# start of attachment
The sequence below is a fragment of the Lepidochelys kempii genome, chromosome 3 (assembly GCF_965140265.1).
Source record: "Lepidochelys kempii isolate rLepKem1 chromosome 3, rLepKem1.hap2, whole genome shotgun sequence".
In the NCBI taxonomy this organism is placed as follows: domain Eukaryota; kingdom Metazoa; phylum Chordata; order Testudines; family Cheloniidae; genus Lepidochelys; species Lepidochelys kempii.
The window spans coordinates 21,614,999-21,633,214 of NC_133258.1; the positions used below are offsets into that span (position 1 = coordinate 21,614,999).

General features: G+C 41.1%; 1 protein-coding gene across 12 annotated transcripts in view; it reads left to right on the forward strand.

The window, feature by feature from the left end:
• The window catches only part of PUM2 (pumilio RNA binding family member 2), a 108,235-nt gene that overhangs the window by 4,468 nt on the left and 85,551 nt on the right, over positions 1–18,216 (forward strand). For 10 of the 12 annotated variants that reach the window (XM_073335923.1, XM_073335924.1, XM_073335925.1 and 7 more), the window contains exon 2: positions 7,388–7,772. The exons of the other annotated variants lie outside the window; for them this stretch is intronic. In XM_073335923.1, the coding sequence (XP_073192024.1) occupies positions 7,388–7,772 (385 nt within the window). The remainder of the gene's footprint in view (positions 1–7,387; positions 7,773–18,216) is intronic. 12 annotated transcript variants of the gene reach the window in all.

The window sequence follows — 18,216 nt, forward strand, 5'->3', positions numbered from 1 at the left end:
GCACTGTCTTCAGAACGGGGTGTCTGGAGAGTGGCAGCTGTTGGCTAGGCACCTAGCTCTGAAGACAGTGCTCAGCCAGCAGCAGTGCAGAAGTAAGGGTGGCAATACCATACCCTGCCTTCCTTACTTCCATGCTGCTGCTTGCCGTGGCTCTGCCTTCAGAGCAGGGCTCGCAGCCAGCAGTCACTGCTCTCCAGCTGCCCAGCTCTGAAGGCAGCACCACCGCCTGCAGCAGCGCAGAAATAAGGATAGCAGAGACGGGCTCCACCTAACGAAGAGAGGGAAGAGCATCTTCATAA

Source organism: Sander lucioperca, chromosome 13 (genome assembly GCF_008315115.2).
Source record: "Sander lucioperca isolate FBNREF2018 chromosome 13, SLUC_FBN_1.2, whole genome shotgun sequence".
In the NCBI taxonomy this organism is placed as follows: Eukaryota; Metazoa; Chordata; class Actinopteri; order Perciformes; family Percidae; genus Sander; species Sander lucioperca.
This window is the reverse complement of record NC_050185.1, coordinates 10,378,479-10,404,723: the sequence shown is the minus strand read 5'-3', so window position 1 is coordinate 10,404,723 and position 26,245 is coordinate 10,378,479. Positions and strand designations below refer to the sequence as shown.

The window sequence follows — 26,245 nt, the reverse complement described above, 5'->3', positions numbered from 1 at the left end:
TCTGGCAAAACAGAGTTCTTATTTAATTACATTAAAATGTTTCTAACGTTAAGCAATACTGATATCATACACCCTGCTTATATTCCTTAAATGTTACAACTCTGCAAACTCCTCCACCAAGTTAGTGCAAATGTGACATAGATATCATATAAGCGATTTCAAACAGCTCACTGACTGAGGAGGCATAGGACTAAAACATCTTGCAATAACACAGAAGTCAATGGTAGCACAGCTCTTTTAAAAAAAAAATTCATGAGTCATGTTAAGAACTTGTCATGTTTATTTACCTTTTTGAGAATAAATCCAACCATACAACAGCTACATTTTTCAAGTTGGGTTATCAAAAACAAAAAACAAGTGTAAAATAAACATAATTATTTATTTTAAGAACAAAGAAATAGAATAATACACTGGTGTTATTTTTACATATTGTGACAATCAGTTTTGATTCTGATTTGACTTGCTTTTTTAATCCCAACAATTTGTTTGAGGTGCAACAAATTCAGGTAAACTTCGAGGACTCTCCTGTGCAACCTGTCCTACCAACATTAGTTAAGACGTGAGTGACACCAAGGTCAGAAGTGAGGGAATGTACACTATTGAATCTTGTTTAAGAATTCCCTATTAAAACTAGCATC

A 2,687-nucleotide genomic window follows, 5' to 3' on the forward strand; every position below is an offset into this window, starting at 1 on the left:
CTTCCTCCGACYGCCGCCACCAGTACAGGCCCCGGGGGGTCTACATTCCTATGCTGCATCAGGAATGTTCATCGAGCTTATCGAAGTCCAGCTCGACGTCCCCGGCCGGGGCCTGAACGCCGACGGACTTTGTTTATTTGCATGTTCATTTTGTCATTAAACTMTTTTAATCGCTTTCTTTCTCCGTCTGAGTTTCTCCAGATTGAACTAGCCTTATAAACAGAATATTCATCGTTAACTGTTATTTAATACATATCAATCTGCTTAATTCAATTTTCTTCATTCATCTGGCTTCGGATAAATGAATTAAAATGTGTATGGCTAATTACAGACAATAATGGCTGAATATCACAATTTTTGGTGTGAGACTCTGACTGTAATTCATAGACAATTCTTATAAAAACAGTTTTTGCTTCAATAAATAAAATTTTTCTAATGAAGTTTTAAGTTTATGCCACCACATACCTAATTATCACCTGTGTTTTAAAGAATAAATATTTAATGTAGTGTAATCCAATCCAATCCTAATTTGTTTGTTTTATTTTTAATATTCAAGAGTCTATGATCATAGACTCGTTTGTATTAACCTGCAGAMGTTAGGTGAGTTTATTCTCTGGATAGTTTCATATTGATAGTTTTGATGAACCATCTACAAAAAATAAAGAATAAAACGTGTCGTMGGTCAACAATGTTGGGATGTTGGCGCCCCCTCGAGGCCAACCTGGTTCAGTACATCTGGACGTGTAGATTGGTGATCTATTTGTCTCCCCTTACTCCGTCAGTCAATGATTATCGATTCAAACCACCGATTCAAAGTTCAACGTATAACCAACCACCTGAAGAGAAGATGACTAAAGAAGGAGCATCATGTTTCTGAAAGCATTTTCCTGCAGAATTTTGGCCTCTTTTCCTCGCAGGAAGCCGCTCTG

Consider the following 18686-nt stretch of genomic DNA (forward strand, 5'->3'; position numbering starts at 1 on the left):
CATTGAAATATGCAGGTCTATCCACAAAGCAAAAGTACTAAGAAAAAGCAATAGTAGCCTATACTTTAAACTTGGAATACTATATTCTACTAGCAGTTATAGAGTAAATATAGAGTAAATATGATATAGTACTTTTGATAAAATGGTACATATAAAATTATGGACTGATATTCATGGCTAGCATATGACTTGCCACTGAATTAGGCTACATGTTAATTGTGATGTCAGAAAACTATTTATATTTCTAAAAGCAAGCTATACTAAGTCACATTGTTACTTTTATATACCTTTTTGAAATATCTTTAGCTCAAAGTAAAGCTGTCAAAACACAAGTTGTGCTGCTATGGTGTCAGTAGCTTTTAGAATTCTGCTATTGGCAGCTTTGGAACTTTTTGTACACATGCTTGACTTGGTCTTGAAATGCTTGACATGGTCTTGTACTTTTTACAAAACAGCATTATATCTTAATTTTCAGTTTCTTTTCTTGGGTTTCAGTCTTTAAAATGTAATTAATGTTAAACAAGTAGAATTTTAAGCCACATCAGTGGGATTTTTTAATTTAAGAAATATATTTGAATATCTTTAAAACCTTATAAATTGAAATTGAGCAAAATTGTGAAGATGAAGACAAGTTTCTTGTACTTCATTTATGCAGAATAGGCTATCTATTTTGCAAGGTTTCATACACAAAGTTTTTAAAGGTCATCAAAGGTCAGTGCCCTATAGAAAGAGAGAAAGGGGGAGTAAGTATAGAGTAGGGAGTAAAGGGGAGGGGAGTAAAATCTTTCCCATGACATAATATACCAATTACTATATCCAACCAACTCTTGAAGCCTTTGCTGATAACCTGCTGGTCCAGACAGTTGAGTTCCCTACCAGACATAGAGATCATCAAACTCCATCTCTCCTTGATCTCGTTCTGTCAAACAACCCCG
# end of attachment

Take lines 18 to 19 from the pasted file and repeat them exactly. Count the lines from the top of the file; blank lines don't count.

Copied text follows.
Consider the following 18686-nt stretch of genomic DNA (forward strand, 5'->3'; position numbering starts at 1 on the left):
CATTGAAATATGCAGGTCTATCCACAAAGCAAAAGTACTAAGAAAAAGCAATAGTAGCCTATACTTTAAACTTGGAATACTATATTCTACTAGCAGTTATAGAGTAAATATAGAGTAAATATGATATAGTACTTTTGATAAAATGGTACATATAAAATTATGGACTGATATTCATGGCTAGCATATGACTTGCCACTGAATTAGGCTACATGTTAATTGTGATGTCAGAAAACTATTTATATTTCTAAAAGCAAGCTATACTAAGTCACATTGTTACTTTTATATACCTTTTTGAAATATCTTTAGCTCAAAGTAAAGCTGTCAAAACACAAGTTGTGCTGCTATGGTGTCAGTAGCTTTTAGAATTCTGCTATTGGCAGCTTTGGAACTTTTTGTACACATGCTTGACTTGGTCTTGAAATGCTTGACATGGTCTTGTACTTTTTACAAAACAGCATTATATCTTAATTTTCAGTTTCTTTTCTTGGGTTTCAGTCTTTAAAATGTAATTAATGTTAAACAAGTAGAATTTTAAGCCACATCAGTGGGATTTTTTAATTTAAGAAATATATTTGAATATCTTTAAAACCTTATAAATTGAAATTGAGCAAAATTGTGAAGATGAAGACAAGTTTCTTGTACTTCATTTATGCAGAATAGGCTATCTATTTTGCAAGGTTTCATACACAAAGTTTTTAAAGGTCATCAAAGGTCAGTGCCCTATAGAAAGAGAGAAAGGGGGAGTAAGTATAGAGTAGGGAGTAAAGGGGAGGGGAGTAAAATCTTTCCCATGACATAATATACCAATTACTATATCCAACCAACTCTTGAAGCCTTTGCTGATAACCTGCTGGTCCAGACAGTTGAGTTCCCTACCAGACATAGAGATCATCAAACTCCATCTCTCCTTGATCTCGTTCTGTCAAACAACCCCG